FDA approves cutting-edge test to identify dangerous blood bacteria

Test identifies MRSA up to four days before other methods

Topics: Lab, Service Lines, Infection Control, Quality, Performance Improvement

June 28, 2012

Vendors may begin marketing a groundbreaking nucleic acid test that detects 12 different bacteria known to cause bloodstream infections up to four days sooner than traditional methods.

FDA approved marketing for the test, citing a study that detected gram-positive bacteria in 1,642 blood samples using conventional laboratory tests and the new Verigene BP Culture Nucleic Acid Test (BC-GP). The BC-GP results were consistent with traditional methods 93% of the time.

The BC-GP method demonstrates further promise in identifying three resistance associated genes, CQ HealthBeat notes.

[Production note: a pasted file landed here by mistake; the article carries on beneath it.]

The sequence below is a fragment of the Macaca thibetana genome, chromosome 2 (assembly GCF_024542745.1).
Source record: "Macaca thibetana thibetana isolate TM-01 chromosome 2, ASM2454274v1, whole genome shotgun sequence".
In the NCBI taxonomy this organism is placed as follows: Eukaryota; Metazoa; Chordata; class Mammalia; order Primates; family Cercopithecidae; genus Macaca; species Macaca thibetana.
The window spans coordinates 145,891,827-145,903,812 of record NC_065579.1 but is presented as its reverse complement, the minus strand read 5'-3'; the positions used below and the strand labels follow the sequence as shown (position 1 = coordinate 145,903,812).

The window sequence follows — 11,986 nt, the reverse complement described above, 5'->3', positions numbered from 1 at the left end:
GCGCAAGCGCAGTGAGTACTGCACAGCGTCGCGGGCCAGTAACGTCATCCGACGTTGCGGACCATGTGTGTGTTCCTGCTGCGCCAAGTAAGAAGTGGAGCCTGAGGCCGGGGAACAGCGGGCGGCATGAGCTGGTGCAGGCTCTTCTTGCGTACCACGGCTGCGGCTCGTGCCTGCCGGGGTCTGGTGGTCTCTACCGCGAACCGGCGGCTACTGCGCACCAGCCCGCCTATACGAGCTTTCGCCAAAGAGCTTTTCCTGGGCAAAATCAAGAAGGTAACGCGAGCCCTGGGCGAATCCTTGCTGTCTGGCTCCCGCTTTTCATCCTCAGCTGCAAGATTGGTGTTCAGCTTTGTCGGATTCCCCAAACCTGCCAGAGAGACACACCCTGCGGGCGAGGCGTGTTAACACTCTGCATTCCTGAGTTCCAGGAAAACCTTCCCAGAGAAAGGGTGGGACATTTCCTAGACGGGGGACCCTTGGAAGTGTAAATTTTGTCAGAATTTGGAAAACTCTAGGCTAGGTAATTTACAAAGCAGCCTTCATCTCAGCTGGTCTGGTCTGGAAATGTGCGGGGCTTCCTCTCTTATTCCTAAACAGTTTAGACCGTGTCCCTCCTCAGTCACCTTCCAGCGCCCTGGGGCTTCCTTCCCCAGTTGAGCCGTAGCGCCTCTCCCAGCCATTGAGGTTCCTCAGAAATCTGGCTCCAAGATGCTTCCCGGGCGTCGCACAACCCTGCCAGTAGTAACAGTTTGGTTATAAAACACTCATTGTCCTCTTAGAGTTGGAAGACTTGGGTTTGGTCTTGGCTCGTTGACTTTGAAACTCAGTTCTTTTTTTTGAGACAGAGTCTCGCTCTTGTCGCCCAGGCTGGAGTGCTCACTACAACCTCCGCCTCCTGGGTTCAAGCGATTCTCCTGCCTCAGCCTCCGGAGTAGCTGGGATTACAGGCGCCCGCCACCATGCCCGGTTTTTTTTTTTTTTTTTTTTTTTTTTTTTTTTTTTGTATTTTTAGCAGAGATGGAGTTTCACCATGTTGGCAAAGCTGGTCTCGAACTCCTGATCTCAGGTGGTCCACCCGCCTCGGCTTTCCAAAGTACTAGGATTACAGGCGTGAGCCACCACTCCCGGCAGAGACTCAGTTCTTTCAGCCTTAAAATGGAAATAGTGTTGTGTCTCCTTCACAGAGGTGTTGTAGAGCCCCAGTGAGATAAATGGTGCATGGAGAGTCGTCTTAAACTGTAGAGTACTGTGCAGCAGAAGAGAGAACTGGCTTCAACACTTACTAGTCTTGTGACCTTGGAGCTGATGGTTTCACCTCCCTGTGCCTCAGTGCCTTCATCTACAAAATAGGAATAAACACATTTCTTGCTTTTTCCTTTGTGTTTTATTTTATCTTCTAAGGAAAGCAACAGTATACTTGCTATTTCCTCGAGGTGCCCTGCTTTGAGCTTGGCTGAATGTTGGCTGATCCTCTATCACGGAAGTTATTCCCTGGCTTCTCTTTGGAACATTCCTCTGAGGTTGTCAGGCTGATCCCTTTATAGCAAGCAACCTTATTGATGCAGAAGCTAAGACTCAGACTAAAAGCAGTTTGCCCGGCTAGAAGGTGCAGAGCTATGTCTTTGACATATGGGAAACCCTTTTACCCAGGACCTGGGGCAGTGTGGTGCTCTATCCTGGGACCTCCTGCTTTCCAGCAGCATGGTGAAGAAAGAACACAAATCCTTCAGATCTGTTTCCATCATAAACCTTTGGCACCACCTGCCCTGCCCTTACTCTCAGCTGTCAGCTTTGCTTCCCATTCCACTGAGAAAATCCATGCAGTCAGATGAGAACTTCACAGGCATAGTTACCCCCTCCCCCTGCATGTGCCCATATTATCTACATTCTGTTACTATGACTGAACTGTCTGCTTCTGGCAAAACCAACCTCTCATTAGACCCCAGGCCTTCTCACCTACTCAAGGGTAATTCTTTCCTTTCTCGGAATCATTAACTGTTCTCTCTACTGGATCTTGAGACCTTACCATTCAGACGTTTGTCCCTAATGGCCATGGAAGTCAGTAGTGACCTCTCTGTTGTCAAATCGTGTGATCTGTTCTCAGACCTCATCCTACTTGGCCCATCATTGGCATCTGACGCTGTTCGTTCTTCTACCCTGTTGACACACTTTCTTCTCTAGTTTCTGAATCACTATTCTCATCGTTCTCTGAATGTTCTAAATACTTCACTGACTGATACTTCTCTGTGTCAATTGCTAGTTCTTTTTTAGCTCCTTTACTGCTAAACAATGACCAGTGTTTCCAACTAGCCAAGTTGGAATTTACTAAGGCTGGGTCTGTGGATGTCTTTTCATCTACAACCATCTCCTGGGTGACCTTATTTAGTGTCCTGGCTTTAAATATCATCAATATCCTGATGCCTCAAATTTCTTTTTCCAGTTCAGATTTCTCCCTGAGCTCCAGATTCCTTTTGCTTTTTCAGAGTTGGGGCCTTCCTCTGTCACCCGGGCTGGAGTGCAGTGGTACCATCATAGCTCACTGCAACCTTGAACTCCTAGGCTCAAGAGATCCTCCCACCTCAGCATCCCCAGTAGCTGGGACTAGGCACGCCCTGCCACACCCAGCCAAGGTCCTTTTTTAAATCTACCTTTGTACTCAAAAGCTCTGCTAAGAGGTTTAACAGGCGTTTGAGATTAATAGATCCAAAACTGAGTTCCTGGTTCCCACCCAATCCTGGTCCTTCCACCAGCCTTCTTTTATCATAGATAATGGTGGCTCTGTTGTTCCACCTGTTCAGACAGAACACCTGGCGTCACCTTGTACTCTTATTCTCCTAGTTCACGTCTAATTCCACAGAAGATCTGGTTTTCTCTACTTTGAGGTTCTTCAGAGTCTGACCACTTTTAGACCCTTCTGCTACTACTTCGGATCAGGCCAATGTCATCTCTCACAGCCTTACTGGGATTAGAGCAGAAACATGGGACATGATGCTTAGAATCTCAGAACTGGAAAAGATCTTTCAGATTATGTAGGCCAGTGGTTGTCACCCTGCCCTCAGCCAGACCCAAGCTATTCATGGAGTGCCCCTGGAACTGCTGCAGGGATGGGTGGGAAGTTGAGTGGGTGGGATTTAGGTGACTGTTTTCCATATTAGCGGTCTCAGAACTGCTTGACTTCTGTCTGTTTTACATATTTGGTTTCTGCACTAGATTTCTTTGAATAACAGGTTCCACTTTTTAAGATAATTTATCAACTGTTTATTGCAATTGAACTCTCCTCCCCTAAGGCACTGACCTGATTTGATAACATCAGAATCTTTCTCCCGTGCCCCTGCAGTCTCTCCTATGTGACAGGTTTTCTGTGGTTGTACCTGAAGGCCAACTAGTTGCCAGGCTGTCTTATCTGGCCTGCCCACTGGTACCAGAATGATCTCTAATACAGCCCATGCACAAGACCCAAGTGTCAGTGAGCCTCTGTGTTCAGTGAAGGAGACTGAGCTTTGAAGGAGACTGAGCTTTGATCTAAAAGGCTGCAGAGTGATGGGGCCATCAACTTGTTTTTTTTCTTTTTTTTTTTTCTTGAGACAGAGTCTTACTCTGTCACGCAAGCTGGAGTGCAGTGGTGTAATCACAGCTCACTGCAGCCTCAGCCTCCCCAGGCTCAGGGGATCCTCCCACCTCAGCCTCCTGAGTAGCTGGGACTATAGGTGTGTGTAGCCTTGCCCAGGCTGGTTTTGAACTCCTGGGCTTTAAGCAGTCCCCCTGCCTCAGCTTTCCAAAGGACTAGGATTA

Alberto Gutierrez, a director at the FDA's Center for Devices and Radiological Health, calls the new test an "important tool that will help physicians treat patients quickly with the correct antibiotics."

Approval for the test comes at a time when the White House has made reducing bloodstream infections in hospitals a top priority. For example, the HHS's Hospital Compare website includes bloodstream infection rates as a quality measure (CQ Healthbeat, 6/27 [subscription required]).   

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